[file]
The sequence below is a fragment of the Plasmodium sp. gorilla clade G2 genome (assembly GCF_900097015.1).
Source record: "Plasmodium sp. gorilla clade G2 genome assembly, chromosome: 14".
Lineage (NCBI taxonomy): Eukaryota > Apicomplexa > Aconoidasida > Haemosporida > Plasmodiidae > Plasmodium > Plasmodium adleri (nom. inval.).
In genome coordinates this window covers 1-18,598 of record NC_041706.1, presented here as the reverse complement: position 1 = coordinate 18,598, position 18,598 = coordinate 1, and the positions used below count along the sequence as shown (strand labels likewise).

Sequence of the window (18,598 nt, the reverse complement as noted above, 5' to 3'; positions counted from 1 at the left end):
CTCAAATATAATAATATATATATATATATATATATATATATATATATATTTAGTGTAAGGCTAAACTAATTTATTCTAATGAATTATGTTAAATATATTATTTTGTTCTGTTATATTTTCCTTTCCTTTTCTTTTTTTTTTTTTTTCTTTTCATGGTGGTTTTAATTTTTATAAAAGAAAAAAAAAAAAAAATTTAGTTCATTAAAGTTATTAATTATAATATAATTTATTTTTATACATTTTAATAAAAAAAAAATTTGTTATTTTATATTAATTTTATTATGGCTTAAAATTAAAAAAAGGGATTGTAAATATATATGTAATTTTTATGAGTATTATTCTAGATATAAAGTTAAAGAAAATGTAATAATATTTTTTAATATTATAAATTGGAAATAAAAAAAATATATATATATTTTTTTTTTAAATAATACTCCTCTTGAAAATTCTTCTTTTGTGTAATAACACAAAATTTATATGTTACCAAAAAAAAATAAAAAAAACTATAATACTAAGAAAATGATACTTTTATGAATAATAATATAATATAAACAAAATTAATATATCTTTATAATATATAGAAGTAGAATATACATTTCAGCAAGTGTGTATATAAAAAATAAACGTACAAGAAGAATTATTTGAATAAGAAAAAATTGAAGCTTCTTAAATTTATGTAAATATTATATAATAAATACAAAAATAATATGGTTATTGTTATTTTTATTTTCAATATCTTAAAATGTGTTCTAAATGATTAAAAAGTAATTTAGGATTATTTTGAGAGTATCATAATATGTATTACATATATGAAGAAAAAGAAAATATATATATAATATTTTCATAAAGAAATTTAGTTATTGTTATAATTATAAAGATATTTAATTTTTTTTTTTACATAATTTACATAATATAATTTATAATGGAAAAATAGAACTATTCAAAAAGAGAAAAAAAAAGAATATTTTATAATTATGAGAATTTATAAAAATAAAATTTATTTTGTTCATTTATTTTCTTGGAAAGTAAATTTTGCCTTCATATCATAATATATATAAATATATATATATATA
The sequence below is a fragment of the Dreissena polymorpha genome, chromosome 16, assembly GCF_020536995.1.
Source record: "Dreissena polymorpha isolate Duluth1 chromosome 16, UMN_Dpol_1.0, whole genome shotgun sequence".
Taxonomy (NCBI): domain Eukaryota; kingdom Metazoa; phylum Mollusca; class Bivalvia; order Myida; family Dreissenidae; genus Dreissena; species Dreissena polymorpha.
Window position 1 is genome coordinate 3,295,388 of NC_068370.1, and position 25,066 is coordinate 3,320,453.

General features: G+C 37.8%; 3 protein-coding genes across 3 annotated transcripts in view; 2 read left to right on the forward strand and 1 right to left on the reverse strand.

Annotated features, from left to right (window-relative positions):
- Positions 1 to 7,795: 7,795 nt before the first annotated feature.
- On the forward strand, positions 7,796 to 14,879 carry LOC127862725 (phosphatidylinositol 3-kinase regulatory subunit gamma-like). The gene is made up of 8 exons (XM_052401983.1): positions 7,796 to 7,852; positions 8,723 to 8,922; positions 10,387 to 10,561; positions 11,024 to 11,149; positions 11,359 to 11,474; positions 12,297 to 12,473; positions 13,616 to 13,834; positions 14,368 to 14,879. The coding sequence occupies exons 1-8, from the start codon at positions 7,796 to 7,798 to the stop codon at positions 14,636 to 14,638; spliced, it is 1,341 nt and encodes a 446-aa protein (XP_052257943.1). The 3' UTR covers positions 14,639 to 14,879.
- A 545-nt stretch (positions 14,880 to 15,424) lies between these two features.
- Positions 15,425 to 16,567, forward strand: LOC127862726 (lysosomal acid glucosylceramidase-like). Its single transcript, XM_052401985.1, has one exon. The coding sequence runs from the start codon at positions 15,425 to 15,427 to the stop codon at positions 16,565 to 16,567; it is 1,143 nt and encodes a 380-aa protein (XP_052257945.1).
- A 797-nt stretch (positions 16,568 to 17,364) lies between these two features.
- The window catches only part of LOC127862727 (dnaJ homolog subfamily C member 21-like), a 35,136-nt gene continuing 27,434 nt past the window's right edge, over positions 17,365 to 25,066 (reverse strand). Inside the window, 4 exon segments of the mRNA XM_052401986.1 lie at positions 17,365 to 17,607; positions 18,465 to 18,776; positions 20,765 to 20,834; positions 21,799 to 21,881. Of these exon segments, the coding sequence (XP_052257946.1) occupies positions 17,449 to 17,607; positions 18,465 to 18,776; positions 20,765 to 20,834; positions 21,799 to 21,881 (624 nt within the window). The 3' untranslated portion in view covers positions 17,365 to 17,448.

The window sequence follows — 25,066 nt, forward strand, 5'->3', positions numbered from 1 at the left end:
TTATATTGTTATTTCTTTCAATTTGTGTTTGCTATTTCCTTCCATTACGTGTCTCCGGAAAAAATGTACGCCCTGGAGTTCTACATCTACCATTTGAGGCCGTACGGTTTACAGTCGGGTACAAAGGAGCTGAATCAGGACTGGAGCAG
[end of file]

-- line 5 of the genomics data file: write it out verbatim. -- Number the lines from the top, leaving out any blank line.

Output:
Sequence of the window (18,598 nt, the reverse complement as noted above, 5' to 3'; positions counted from 1 at the left end):